Part of what equates Maine with "the way life should be” is its wealth of natural landscapes and outdoor activities. Whether it’s hiking a mountain, exploring an isolated forest, or biking along the edge of the ocean or on a wooded lakeside path, this state is the perfect destination for folks who adore the outdoors. And while summer is peak season for State Parks, during the winter they are alive with snowshoeing, ice skating, and fishing derbies for the whole family.
The state's most famous park is Acadia National Park, located in Mt. Desert Island, about a three and a half hour drive from Portland. This idyllic park is home to the tallest mountain on the U.S. coast of the Atlantic, and visitors come from everywhere (primarily during the warmer months) to camp, rock-climb, hike, bike, boat or simply rent a seaside cottage and enjoy the serenity of the landscape and 125 miles of hiking trails. Baxter State Park in Millinocket is another well-known destination for hikers, offering over 200 miles of trails and opportunities for fishing, kayaking or picnicking on the beaches. Bradbury Mountain State Park is known for its foliage viewing in the early months of fall, though the park welcomes visitors all year. Besides its namesake mountain, it boasts 800 acres of land and trails. In Freeport, Wolfe's Neck State Park is five-minute drive from the busy downtown where visitors can engage in bird-watching, as ospreys dwell close by on Googins Island during the summer months before making the trek to South America in the fall.
No matter the time of year, visitors can stamp their "passports” as part of the interactive Maine State Passport Program as they make their way around the state’s parks, and discover the geocaches at select areas, a fun way to authenticate their Maine park experience.
You May also like
Sebago Lake State Park opened to the public in 1938 as one of the five original state parks. This forested lakeside park is situated on the shore of Maine's deepest and second largest lake which provides year-round recreation for thousands of visitors each year. Near the foothills of the While Mountains, the park's 1,400 acres features sandy beaches, extensive woodlands, ponds, bogs a river and diverse habitat for a wide variety of plant and animal life.
Swimming, sport fishing, camping and boating are some of the summer activities enjoyed by visitors. The park's 250-site campground is a popular destination for family vacationers and provides lasting memories season after season. Wooded areas offer a respite from the sun and activity on the beaches. Whether hiking on marked trails or bicycling on park roads, visitors find many way to enjoy the park.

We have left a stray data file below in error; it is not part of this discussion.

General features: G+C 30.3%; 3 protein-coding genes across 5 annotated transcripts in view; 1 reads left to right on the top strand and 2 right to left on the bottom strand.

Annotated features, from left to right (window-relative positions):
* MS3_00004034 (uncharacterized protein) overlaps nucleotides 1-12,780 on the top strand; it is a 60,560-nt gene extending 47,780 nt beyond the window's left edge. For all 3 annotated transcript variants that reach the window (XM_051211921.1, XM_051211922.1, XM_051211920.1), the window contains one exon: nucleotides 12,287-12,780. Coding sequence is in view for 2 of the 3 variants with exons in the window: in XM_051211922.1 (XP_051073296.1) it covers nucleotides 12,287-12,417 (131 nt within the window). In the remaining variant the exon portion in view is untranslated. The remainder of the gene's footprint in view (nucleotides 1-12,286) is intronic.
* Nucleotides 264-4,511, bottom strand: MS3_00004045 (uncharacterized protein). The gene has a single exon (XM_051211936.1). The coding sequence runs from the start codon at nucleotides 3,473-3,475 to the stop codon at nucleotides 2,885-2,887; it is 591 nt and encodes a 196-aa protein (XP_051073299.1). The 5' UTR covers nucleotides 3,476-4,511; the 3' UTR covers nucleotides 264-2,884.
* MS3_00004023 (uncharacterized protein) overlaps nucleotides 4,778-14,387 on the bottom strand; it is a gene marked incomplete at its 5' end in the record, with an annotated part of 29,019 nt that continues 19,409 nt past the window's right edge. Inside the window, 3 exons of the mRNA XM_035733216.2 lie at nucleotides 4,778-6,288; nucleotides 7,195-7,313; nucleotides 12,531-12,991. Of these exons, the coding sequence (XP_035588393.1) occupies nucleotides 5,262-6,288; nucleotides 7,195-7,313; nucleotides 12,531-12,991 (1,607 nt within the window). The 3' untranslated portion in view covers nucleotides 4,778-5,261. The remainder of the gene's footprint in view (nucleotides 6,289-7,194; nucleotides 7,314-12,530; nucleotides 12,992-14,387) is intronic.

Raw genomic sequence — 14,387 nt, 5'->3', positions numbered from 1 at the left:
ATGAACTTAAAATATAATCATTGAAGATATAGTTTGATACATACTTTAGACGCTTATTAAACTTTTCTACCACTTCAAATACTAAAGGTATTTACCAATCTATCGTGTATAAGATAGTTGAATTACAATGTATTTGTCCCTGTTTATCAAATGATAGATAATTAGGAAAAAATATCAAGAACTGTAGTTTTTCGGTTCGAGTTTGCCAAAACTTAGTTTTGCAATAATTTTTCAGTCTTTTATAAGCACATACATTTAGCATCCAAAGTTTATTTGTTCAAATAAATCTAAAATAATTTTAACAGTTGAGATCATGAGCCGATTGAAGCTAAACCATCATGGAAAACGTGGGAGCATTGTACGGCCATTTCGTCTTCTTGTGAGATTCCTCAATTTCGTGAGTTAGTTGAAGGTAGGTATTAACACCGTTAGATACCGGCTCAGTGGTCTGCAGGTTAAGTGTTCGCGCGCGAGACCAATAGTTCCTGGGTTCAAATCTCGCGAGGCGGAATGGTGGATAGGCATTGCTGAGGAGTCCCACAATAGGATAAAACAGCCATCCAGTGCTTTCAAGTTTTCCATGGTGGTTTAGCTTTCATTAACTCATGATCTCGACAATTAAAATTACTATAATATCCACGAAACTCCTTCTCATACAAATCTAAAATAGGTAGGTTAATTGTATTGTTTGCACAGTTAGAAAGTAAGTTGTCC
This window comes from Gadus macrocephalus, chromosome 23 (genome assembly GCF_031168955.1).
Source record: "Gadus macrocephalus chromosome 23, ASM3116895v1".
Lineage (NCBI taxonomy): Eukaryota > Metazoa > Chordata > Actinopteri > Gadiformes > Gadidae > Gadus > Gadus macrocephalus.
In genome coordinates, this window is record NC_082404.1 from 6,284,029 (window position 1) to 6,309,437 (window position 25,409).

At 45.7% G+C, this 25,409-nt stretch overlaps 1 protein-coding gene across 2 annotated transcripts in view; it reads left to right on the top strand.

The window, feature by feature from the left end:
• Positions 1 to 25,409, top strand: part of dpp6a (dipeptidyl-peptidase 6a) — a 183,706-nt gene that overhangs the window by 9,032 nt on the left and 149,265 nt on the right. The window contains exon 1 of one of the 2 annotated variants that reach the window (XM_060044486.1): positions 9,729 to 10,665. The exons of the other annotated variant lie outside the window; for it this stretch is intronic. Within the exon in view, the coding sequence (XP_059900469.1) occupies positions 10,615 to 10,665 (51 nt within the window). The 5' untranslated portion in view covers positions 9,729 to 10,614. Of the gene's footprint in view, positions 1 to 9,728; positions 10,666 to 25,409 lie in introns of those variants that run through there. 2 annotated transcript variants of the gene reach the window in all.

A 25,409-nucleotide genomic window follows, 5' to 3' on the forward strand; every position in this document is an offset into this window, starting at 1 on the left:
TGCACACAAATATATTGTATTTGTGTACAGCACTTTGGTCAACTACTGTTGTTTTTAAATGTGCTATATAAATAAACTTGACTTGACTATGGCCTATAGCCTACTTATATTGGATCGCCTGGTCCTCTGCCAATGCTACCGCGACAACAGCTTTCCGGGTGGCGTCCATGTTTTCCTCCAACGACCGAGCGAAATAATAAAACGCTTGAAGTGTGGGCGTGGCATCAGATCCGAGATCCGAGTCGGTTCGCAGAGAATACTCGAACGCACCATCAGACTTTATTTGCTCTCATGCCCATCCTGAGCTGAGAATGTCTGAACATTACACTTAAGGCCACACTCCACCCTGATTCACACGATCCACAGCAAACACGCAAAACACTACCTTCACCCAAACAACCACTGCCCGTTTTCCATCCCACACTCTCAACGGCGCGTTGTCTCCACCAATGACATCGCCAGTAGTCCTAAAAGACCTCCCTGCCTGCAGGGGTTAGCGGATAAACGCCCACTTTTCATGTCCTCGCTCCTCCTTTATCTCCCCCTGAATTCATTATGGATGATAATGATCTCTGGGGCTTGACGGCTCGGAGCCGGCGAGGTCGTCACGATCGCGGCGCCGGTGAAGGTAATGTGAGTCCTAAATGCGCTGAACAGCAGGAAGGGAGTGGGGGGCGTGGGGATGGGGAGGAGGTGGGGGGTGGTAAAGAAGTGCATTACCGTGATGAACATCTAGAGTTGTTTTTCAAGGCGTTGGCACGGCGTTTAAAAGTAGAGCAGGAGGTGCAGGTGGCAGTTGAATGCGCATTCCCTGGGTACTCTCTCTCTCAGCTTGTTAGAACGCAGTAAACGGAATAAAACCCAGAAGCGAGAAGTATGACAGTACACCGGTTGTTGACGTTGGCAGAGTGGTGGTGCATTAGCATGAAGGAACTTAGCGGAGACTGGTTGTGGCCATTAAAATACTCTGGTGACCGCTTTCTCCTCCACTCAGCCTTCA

Carved by ancient rivers and scoured by Ice Age glaciers, Sebago Lake fills a basin made of granite that has been weathered for millions of year. Thanks to those glaciers, visitors today an enjoy an array of water sports on Maine's 45 square mile lake.
The Rachel Carson National Wildlife Refuge was established in 1966 in cooperation with the State of Maine to protect valuable salt marshes and estuaries for migratory birds. Scattered along 50 miles of coastline in York and Cumberland counties, the refuge consists of ten divisions between Kittery and Cape Elizabeth. It will contain approximately 7,600 acres when land acquisition is complete.
Rachel Carson, was a world-renowned marine biologist, author and environmentalist. She served as an aquatic biologist and Editor-in-Chief for the U.S. Fish and Wildlife Service. During her tenure, she composed a series of articles on Atlantic Coast wildlife refuges. Ms. Carson was born in Pennsylvania in 1907. Though the mystery of the sea and its creatures captivated her at an early age, the Maine coast particularly inspired her. Beginning in 1952, she summered on Southport Island, where she studied its beach and tide pools to research The Edge of the Sea (1955).
Through tireless investigation for her greatest work, Silent Spring (1962), she linked the unrestrained use of post-World War II chemical pesticides with fearsome, biological consequences. Overcoming industry and government pressure to abandon her research, she persevered. Carson simply and convincingly explained the connections between humans and all creatures of the Earth. She alerted generations to use chemicals with utmost caution, warning that their improper use has dreadful effects on public health and the environment.
Rachel Carson died in 1964, a victim of cancer. As fitting recognition of her tireless work, this refuge, first known as the Coastal Maine National Wildlife Refuge, was renamed in her honor on October 28, 1969 and formally dedicated June 27, 1970.